In the Nazi era, as Arendt sees it, the drive to make killing beneficent as well as efficient began to turn inward only when Germans began to lose hope they would win the war. They had ready at hand the inculcated assumption that to kill without inflicting pain is an achievement, the thoughtfully designed antidote to a distasteful life. Would it not be a simple matter, they reasoned, for them to take this good that the German nation had been administering to the world at large and now finally partake of it themselves? The prospect of defeat had diminished their will to live, and by now their willingness to take human life was well developed. The thought of redirecting that willingness from others to self came as no great sudden epiphany but was rather the natural outcome of a gradual process. If you devote a large portion of your mental life to the rationalization of killing others, you will erode your natural resistance to killing yourself when you have experienced some misfortune and are suffering discouragement and depression.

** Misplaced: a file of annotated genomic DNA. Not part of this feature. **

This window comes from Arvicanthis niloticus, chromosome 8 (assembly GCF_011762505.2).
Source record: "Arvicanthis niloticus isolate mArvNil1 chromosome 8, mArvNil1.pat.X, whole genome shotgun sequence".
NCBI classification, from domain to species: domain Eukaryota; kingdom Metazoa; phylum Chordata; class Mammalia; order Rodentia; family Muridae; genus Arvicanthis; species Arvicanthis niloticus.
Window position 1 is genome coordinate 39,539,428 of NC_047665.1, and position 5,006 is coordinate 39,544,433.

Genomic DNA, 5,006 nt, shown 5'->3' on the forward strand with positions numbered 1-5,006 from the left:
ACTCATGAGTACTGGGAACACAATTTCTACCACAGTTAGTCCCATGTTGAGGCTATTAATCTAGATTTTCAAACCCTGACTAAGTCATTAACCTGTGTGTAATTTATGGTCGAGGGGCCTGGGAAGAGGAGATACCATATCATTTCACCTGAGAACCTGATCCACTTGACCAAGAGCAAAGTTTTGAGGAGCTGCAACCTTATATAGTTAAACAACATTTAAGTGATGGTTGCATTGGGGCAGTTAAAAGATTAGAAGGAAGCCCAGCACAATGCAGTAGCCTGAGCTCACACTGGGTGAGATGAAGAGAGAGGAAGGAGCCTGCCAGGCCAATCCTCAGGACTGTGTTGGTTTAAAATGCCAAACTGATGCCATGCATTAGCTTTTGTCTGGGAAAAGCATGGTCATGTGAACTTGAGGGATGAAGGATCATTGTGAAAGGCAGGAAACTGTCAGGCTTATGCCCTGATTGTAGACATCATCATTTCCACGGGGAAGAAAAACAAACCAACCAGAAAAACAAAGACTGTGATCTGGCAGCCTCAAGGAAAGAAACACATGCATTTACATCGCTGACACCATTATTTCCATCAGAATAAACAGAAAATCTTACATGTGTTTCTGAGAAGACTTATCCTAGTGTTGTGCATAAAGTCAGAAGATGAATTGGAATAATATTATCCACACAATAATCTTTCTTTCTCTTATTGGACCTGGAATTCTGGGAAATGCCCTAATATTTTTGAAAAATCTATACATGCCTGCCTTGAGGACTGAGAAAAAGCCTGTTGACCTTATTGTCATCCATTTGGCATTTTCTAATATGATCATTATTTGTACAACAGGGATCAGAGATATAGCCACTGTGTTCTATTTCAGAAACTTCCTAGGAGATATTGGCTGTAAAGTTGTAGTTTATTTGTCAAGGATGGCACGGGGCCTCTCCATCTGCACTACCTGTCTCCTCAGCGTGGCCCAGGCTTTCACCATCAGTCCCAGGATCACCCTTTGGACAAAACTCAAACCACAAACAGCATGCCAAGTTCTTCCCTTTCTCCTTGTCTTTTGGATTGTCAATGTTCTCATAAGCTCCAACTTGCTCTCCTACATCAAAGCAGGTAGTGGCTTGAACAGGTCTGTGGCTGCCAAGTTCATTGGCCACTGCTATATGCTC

That is the hypothesis, which may not be unassailable, but it’s plausible. Applied to our own day, it gains cogency by virtue of its power to explain the ease with which the legal and political case for my right to abort others has been shading into the legal and political case first for my right to euthanasia, for myself as well for loved ones, and then for my right to have others carry out my wish for unvarnished suicide. It is against that backdrop of increasing pressure for the individual’s right to die that Joseph Cardinal Ratzinger observed the same tendency writ large, on the scale of the entire culture: “A peculiar Western self-hatred that is nothing short of pathological” expresses itself in many forms, including the failure of wealthy nations to reproduce themselves at replacement level. “Europe,” he wrote, “is infected by a strange lack of desire for the future.” George Weigel has called it “demographic suicide.” Ratzinger elaborated, warning against the whole movement whereby the West’s capacity for self-criticism and self-correction has been twisted so as to seem to require that we abandon “all capacity for self-love,” that we spiral downward into a Jansenist sort of pessimism until all that the West “sees in its own history is the despicable and the destructive; it is no longer able to perceive what is great and pure.”